Edward Scissorhands


Magical. This movie is purely magical! It made me laugh, it made me think, it made me cry, and it made me believe in… magic. This unique masterpiece was co-written and directed by Tim Burton, one the most visionary filmmakers of the last decade. His movies are not always perfect, but even lesser efforts like “Batman” feature his signature quirkiness and invention. “Edward Scissorhands” takes us to a little world both familiar and queer: suburbia. This small town is kitschier than a ’50s sitcom, with rows after rows of pastel bungalows inhabited by even cornier people whose lives revolve around lawnmowers, barbecues and gossip. Burton could have chosen to make a wicked satire, but instead he decided to do a fairy tale.

A mountaintop castle happens to loom over this burg, and it shelters Edward (Johnny Depp), one of the most memorable characters ever imagined. He was created from scratch by a madcap inventor (the riveting Vincent Price, perfectly cast) who passed away before completing his work. Hence, he’s caught with scissors instead of hands; combined with his wild pitch black hair and his pale, scarred skin, it’s enough to make him… different. He’ll eventually leave his fortress of solitude for a while, when Avon salesperson Peg (Dianne Wiest) takes him home to live with her family. Before long, the word circulates and neighbor housewives gather around, curious about this mysterious stranger. The movie is about how people react to someone who doesn’t fit in society’s mold. Edward is alternatively feared and admired, as people witness his lack of social manners but also his amazing ability to artistically cut hedges, dogs and even women’s hair!

The picture is also a tragic romance. Peg’s beautiful daughter (Winona Ryder) catches the eye of Edward, but he’ll have to watch out for her jackass boyfriend (played by a buffed up Anthony Michael Hall, far from his geek roles in John Hughes comedies) and the townspeople’s prejudice… “Edward Scissorhands” is a wonderful, bittersweet romantic fable that will touch anyone who ever felt different and lonely, during adolescence mostly. It’s about the longing to be saved from the ranks of the freaks who suspect they could never love anyone (to quote Aimee Mann), on top of a metaphor for how the same hands that can create beauty can also destroy.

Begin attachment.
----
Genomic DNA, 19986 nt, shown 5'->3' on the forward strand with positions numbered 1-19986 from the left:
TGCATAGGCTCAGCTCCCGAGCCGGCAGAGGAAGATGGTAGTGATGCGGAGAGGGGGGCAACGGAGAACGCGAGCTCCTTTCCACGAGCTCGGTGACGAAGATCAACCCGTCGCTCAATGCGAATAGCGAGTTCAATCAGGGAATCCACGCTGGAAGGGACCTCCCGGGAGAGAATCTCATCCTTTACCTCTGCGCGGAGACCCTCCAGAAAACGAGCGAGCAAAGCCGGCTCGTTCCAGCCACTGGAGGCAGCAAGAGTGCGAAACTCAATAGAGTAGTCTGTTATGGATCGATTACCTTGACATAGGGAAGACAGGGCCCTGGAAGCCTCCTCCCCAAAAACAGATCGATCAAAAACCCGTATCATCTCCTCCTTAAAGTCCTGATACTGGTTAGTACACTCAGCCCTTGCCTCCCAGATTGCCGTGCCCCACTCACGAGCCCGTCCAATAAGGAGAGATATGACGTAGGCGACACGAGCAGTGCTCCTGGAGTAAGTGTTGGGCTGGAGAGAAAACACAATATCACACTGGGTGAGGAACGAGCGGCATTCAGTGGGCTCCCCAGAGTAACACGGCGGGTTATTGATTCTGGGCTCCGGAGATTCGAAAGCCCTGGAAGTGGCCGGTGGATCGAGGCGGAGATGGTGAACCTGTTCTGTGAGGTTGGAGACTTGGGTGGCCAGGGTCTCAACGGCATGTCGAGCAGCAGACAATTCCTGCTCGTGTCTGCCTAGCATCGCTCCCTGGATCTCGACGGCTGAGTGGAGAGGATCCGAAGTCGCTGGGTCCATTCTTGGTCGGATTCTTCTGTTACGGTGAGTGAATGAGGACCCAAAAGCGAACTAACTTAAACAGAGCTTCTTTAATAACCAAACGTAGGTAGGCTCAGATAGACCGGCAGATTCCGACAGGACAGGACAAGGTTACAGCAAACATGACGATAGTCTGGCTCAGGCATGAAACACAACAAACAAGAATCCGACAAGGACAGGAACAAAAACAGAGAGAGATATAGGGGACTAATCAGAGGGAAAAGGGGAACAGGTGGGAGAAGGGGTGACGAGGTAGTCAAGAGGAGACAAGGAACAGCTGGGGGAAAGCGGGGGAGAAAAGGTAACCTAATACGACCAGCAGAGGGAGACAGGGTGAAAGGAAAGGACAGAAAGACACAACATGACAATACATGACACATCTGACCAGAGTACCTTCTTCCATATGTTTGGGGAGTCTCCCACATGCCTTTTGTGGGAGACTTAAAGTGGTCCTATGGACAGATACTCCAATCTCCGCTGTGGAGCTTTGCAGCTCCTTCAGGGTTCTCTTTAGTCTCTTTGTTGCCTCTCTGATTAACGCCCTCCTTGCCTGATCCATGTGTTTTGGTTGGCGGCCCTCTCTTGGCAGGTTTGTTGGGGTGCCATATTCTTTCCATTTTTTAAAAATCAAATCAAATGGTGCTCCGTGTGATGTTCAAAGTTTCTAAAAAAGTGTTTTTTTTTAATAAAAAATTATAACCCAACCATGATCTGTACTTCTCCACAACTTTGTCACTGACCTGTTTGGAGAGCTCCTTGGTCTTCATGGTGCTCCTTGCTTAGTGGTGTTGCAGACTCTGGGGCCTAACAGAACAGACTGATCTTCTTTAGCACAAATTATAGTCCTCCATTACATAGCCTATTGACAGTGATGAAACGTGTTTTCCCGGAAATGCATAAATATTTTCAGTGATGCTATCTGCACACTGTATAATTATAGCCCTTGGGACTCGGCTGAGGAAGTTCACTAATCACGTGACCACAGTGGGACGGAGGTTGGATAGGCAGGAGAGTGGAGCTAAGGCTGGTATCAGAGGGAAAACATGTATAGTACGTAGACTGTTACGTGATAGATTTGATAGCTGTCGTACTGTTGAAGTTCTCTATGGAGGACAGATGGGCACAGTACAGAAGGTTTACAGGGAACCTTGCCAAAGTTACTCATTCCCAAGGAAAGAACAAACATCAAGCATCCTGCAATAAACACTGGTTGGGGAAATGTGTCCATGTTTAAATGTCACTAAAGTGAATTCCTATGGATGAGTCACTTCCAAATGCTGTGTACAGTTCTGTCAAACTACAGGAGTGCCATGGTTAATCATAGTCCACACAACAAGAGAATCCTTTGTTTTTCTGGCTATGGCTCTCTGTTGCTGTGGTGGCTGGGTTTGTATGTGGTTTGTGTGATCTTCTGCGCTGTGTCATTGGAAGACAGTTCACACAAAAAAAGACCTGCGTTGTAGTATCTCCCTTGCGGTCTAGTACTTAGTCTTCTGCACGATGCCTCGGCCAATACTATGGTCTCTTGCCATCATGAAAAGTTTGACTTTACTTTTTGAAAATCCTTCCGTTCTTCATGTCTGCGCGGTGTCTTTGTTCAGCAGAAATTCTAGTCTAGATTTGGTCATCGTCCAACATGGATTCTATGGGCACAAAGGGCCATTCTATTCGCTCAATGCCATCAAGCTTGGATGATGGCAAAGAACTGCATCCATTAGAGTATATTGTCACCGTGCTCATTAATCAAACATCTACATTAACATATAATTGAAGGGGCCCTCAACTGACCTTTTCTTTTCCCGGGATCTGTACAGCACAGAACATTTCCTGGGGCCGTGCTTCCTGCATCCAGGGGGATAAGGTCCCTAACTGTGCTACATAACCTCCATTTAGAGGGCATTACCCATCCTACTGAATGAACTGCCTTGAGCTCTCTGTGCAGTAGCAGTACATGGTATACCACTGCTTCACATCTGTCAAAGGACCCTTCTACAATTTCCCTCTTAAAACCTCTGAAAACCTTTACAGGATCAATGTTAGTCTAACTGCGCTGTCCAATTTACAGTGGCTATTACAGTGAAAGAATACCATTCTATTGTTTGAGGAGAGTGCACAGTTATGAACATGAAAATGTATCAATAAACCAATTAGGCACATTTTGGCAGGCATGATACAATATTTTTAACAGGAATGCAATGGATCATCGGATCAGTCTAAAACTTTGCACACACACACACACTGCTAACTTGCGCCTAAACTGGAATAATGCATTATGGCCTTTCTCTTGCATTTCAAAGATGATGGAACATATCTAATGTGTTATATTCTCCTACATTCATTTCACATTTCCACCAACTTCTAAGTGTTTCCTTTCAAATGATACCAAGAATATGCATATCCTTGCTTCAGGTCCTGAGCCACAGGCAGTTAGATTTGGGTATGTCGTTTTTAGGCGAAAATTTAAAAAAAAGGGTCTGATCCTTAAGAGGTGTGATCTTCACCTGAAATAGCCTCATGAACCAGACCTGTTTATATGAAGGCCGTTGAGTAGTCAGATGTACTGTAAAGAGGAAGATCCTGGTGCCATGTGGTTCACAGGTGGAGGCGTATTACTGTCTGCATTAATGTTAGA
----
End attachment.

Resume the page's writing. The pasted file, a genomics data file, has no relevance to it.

This is an exceptional movie in every aspect. The art direction and the photography are stunning and give the film a very rich look blending bright, colorful design and gothic chic. Burton’s imagery is heightened emotionally even more by Danny Elfman’s poignant score, one of his very best. And then there’s Johnny Depp, who delivers an incredibly moving and memorable performance as this very special young man. Depp barely says anything in the film, but his body language is mesmerizing and he’s able to transmit surprisingly nuanced emotions through his deep, sad eyes. “Edward Scissorhands” is a film you can’t help but love, as it poetically shows you what true beauty is all about.